Brides planning to wear a revealing dress may want to try the self-adhesive Very Bare Bra, a microfiber wonder from Sassybax that can accommodate a broad range of sizes -- from AA to DD cups -- and works under anything strapless, backless or deeply plunging. Sassybax also offers the Strapless Torso Trim, a longline underwire bra intended to slim you down to your hipbone.

But today's shapewear isn't solely about function over form. When Yummie Tummie founder Heather Thomson jumped into the market in 2008, she didn't think a lot of offerings provided the sexiness that dainties had back in the '40s and '50s -- an issue particularly important for brides, who want to feel as beautiful in their underwear as they do in their gowns. On a day when all eyes are on her, says the designer, a bride wants her foundations to boost her confidence and make her feel gorgeous and comfortable: "Think wow, not ow. . . . It's meant to be seen and be beautiful."

While Yummie Tummie has a litany of tank tops, briefs and camisoles, Thomson says that, for brides, "it's all about the slip." But these aren't the sheer, silky wisps we remember Elizabeth Taylor wearing in "Cat on a Hot Tin Roof." Rather, these body-hugging styles provide a long, clean line. Yummie Tummie's offerings: Slippie, a high-waisted, lace-bottomed garment that rises from mid-thigh to just under the bra; the Strapless Slip, which covers the bust, and the Lavonne Bustless Slip, cut out in front so you can wear a figure-enhancing bra while still smoothing out any back bulge.

So how do you decide on the perfect shapewear? Nylund of Blum's suggests that a bride choose her gown first, then shop for undergarments well before the first fitting. "Bring someone who knows the dress," she advises. A bride should also "bring a picture of her dress, know the material it's made of, the color, whether it has any beadwork or boning, and the style of the back of the dress."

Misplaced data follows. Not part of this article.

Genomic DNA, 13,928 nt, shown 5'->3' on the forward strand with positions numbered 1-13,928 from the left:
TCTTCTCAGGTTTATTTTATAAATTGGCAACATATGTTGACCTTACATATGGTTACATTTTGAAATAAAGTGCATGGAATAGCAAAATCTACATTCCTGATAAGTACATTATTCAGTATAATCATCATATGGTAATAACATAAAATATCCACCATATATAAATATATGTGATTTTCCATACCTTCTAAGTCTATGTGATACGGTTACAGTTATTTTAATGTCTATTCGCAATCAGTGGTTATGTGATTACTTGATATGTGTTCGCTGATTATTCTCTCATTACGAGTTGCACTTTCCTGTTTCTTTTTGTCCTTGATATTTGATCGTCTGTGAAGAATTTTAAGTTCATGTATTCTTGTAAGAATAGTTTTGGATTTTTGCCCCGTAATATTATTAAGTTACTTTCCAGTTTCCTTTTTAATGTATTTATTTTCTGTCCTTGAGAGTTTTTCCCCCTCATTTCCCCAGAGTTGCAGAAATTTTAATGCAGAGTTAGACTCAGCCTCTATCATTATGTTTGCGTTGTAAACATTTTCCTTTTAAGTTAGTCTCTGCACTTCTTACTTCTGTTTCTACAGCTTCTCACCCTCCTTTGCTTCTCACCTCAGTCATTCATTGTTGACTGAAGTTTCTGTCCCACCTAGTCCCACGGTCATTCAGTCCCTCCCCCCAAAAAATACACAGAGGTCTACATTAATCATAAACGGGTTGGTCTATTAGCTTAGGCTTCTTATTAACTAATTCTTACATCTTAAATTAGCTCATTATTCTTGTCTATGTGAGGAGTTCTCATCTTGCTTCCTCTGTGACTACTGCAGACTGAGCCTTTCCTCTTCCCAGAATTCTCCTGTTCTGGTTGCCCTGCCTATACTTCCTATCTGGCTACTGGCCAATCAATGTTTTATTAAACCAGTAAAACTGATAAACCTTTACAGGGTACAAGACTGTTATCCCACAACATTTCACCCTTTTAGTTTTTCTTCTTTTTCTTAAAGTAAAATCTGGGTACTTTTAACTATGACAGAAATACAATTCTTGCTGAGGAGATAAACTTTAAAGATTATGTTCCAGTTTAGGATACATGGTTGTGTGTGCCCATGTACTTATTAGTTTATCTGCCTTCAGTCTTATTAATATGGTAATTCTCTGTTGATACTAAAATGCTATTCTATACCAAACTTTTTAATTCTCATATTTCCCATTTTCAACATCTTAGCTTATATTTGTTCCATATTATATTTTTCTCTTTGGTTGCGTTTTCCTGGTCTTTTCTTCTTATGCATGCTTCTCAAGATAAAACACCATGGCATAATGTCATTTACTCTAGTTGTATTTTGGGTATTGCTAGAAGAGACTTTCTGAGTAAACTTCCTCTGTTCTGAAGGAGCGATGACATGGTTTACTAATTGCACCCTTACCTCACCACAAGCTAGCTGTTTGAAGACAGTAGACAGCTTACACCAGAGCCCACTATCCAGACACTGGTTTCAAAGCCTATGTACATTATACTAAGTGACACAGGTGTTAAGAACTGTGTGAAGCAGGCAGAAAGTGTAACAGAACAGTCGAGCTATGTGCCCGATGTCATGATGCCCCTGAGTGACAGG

But in your eagerness to sleek out, don't forget that even the best shapewear can have a few bumps. RoseLynn Fiumara, general manager of Bridal Reflections, with outlets in Massapequa, Carle Place and Manhattan, says you should be aware of undergarments' textures. "Brides have to be careful that they're not picking something that's lacy or with embroidery that might show through the gown."

Remember, too, that white undies don't work under a white dress, especially with sheer fabrics. If you don't want a visible panty line, Fiumara recommends nude or ivory foundations.

And after all that work getting the perfect dress, the perfect hair and the perfect makeup, don't wreck it by slipping into your shapewear the wrong way. Manufacturers suggest pulling the garment on from your feet -- even camisoles and other upper-body slimmers. Most underpinnings are so lightweight and stretchy that they can be gathered up like tights, stepped into and stretched northward to where they need to sit on the body.

Finally, there's this: While most brides focus on how they're going to look for the ceremony and reception, Thomson says you shouldn't have to hide from your husband at the end of the day because your shapewear's ugly and utilitarian. "You don't want him saying, 'What the hell is that?'"